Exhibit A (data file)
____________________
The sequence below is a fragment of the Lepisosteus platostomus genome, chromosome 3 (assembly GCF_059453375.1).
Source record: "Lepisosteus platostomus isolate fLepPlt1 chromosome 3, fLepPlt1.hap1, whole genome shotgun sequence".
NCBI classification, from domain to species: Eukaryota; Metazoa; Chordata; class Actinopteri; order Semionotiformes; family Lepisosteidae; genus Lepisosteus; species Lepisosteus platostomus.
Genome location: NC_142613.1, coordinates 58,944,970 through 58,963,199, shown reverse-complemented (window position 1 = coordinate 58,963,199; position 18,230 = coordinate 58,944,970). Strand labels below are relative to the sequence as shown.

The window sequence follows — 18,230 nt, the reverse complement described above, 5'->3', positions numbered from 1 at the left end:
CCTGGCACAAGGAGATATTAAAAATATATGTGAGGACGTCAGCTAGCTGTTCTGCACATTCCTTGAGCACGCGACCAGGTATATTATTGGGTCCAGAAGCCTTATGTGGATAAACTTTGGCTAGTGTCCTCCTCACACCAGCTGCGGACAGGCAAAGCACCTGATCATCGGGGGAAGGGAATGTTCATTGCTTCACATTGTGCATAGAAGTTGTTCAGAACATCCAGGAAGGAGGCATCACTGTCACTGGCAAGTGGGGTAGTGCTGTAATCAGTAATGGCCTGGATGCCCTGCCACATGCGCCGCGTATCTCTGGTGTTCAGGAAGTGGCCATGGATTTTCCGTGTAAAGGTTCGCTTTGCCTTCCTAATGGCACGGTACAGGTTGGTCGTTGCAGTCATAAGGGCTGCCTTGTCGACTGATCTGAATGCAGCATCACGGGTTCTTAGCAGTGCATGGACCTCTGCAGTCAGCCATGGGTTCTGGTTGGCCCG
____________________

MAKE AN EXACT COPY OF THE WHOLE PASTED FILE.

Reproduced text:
The sequence below is a fragment of the Lepisosteus platostomus genome, chromosome 3 (assembly GCF_059453375.1).
Source record: "Lepisosteus platostomus isolate fLepPlt1 chromosome 3, fLepPlt1.hap1, whole genome shotgun sequence".
NCBI classification, from domain to species: Eukaryota; Metazoa; Chordata; class Actinopteri; order Semionotiformes; family Lepisosteidae; genus Lepisosteus; species Lepisosteus platostomus.
Genome location: NC_142613.1, coordinates 58,944,970 through 58,963,199, shown reverse-complemented (window position 1 = coordinate 58,963,199; position 18,230 = coordinate 58,944,970). Strand labels below are relative to the sequence as shown.

The window sequence follows — 18,230 nt, the reverse complement described above, 5'->3', positions numbered from 1 at the left end:
CCTGGCACAAGGAGATATTAAAAATATATGTGAGGACGTCAGCTAGCTGTTCTGCACATTCCTTGAGCACGCGACCAGGTATATTATTGGGTCCAGAAGCCTTATGTGGATAAACTTTGGCTAGTGTCCTCCTCACACCAGCTGCGGACAGGCAAAGCACCTGATCATCGGGGGAAGGGAATGTTCATTGCTTCACATTGTGCATAGAAGTTGTTCAGAACATCCAGGAAGGAGGCATCACTGTCACTGGCAAGTGGGGTAGTGCTGTAATCAGTAATGGCCTGGATGCCCTGCCACATGCGCCGCGTATCTCTGGTGTTCAGGAAGTGGCCATGGATTTTCCGTGTAAAGGTTCGCTTTGCCTTCCTAATGGCACGGTACAGGTTGGTCGTTGCAGTCATAAGGGCTGCCTTGTCGACTGATCTGAATGCAGCATCACGGGTTCTTAGCAGTGCATGGACCTCTGCAGTCAGCCATGGGTTCTGGTTGGCCCG